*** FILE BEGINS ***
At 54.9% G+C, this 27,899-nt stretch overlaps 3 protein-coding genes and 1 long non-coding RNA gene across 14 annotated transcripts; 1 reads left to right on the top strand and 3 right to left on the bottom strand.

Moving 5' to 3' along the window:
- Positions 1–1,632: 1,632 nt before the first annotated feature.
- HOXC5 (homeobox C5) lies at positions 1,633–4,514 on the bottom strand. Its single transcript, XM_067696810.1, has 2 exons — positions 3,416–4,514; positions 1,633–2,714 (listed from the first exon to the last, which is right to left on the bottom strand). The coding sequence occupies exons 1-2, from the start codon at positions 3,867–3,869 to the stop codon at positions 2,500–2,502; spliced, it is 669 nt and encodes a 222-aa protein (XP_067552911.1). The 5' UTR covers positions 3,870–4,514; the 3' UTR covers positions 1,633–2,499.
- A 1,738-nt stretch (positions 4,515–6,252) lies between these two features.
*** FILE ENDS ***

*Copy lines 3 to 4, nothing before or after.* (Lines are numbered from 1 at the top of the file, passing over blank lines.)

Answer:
- Positions 1–1,632: 1,632 nt before the first annotated feature.
- HOXC5 (homeobox C5) lies at positions 1,633–4,514 on the bottom strand. Its single transcript, XM_067696810.1, has 2 exons — positions 3,416–4,514; positions 1,633–2,714 (listed from the first exon to the last, which is right to left on the bottom strand). The coding sequence occupies exons 1-2, from the start codon at positions 3,867–3,869 to the stop codon at positions 2,500–2,502; spliced, it is 669 nt and encodes a 222-aa protein (XP_067552911.1). The 5' UTR covers positions 3,870–4,514; the 3' UTR covers positions 1,633–2,499.